How do Lifelong Learning Policies work outside Europe? In order to ask this question, UNESCO has recently developed a platform collecting LLLP policies and strategies and plans from UNESCO Member States and intergovernmental organizations.
It is a very useful tool for people working in the training field or are simply curious and want to learn more about how different countries and cultures address the topic of “ongoing, voluntary and self-motivated pursuit of knowledge for either personal or professional reasons”.
Looking, as an example, to the Swaziland file It is interesting to notice how lifelong learning policies are integrated within the social context. In this case, strategies aim at addressing HIV and AIDS, education and health, targeting early childhood care and development, access to education as well as technical and vocational education and training (TVET). The programme’s goal is ensuring that teachers are fully and recurrently capacitated on issues of counselling, guidance, health, psychosocial support, life skills and Adolescent Reproductive Health.
On the other side, countries like Malaysia haven’t implemented a fully fledged lifelong learning policy yet, and don’t have a monitoring system since there’s a lack of awareness and participation and inadequate financial support.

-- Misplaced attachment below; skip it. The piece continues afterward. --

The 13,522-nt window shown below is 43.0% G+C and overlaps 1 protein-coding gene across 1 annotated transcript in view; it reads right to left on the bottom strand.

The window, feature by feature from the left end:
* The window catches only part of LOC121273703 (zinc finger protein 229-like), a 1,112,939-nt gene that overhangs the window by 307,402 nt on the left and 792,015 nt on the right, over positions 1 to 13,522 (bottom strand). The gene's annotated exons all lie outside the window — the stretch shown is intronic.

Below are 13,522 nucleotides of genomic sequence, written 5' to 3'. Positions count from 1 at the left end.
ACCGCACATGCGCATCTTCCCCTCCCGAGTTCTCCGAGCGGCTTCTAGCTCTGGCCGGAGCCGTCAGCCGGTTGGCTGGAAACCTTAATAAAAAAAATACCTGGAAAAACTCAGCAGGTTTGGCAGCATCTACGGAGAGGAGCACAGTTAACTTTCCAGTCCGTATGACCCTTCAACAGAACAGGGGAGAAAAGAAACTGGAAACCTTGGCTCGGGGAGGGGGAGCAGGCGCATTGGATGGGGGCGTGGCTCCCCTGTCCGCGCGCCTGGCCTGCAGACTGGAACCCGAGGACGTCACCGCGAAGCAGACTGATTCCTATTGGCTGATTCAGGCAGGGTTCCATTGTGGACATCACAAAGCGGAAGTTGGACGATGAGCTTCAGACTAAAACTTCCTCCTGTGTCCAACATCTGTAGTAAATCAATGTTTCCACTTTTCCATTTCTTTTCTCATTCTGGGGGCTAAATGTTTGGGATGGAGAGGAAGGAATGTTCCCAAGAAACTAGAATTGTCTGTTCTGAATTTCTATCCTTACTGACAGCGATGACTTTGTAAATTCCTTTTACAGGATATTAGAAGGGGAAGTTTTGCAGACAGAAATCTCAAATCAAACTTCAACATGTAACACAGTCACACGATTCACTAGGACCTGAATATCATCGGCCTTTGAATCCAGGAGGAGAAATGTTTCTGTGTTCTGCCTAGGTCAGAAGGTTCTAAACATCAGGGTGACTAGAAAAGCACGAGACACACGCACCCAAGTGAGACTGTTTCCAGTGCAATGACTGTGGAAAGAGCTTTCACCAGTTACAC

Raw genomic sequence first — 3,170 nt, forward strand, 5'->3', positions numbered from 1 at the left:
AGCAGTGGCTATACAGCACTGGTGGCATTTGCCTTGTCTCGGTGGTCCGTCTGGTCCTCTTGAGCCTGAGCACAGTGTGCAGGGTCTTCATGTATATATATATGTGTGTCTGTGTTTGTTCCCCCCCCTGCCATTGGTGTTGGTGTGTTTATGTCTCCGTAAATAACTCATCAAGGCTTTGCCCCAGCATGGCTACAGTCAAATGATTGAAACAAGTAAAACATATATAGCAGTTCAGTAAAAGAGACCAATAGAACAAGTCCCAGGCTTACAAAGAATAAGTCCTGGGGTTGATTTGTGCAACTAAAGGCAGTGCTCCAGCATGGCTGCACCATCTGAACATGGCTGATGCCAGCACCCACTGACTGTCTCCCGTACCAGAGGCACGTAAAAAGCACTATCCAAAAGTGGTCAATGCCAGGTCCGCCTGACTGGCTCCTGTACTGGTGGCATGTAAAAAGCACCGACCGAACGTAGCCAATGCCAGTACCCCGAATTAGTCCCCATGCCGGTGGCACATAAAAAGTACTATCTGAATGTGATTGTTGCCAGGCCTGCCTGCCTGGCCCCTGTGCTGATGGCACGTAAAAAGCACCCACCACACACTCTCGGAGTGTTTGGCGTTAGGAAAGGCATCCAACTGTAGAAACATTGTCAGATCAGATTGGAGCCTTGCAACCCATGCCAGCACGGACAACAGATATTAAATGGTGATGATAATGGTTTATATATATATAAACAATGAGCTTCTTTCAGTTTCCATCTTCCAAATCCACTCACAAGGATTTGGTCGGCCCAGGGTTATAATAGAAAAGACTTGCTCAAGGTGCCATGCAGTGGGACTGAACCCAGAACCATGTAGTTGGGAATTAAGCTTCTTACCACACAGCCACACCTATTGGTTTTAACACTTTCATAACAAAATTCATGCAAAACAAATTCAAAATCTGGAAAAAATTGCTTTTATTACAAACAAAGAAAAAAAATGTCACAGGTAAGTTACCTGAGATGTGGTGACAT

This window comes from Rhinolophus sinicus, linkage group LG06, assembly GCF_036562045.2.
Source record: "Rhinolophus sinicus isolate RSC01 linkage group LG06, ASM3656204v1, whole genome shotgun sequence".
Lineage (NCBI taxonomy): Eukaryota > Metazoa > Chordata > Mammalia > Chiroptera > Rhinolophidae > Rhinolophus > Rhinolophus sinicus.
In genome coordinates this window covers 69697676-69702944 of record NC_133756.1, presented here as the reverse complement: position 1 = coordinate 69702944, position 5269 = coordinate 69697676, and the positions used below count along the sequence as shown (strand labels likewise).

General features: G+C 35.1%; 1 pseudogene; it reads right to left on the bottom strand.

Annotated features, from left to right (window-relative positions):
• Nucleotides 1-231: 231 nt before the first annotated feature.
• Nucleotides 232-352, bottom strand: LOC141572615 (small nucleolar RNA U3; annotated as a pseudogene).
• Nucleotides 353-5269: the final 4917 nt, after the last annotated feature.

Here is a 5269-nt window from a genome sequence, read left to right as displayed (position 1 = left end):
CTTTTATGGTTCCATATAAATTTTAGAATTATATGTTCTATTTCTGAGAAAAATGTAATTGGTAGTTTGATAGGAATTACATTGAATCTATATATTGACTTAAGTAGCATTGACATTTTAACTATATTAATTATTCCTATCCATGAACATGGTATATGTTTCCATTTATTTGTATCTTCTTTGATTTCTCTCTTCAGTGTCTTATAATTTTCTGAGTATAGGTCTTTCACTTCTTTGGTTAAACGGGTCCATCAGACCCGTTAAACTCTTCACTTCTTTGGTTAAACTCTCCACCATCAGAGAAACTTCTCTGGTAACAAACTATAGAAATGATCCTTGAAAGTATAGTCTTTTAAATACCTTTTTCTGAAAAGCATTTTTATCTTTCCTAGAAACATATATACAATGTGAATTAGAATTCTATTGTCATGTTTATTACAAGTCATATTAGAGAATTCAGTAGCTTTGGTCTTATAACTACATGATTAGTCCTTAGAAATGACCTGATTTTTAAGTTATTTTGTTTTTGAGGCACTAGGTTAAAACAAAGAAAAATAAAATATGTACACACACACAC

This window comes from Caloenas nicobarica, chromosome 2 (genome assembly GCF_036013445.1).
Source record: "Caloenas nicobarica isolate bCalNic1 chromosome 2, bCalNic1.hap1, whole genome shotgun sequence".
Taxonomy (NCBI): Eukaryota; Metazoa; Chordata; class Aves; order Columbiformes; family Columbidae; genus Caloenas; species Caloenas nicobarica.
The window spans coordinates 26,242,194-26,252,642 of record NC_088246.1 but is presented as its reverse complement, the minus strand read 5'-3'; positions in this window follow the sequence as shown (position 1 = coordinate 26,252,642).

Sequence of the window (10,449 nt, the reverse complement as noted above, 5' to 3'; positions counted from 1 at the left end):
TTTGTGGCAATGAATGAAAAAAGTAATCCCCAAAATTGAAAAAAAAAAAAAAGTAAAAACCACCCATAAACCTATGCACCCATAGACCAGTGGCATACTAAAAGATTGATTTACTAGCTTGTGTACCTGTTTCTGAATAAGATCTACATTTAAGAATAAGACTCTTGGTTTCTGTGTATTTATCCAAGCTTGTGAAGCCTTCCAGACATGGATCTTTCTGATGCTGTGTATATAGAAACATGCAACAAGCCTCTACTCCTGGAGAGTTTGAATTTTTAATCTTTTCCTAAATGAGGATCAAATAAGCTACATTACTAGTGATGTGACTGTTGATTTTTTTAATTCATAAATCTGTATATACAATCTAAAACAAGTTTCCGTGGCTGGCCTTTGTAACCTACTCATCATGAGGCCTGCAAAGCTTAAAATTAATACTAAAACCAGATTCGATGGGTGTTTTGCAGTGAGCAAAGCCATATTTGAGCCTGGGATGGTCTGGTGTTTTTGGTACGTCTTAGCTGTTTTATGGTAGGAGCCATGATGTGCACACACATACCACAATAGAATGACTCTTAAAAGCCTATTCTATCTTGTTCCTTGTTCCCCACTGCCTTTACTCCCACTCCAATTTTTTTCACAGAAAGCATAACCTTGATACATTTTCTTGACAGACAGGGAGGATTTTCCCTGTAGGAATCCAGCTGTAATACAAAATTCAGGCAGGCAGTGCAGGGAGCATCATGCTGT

Moving to America, Mexico is implementing one of the most structured strategies within the analysed countries.
In this case, the Education Sectoral Programme is based on the Vision of Mexico 2030 and the National Development Plan.
This included a consultation phase with relevant stakeholders in order to build a strong and competitive nation in the future. The involved counterparts included, not only schools, but also civil organizations, vocational institutions, the private sector and the media.
However, the Education Sectoral Programme does not provide a concept or definition of lifelong learning, a term which is only used once in reference to the continuing education programmes whose purpose is to upgrade the working population’s skills.
Many other information can be found on the website, however since the information contained in the database are limited to the few members countries of UNESCO, it cannot provide a deep understanding of LLLP policies worldwide, but is a good starting point to make comparisons among different geographical areas.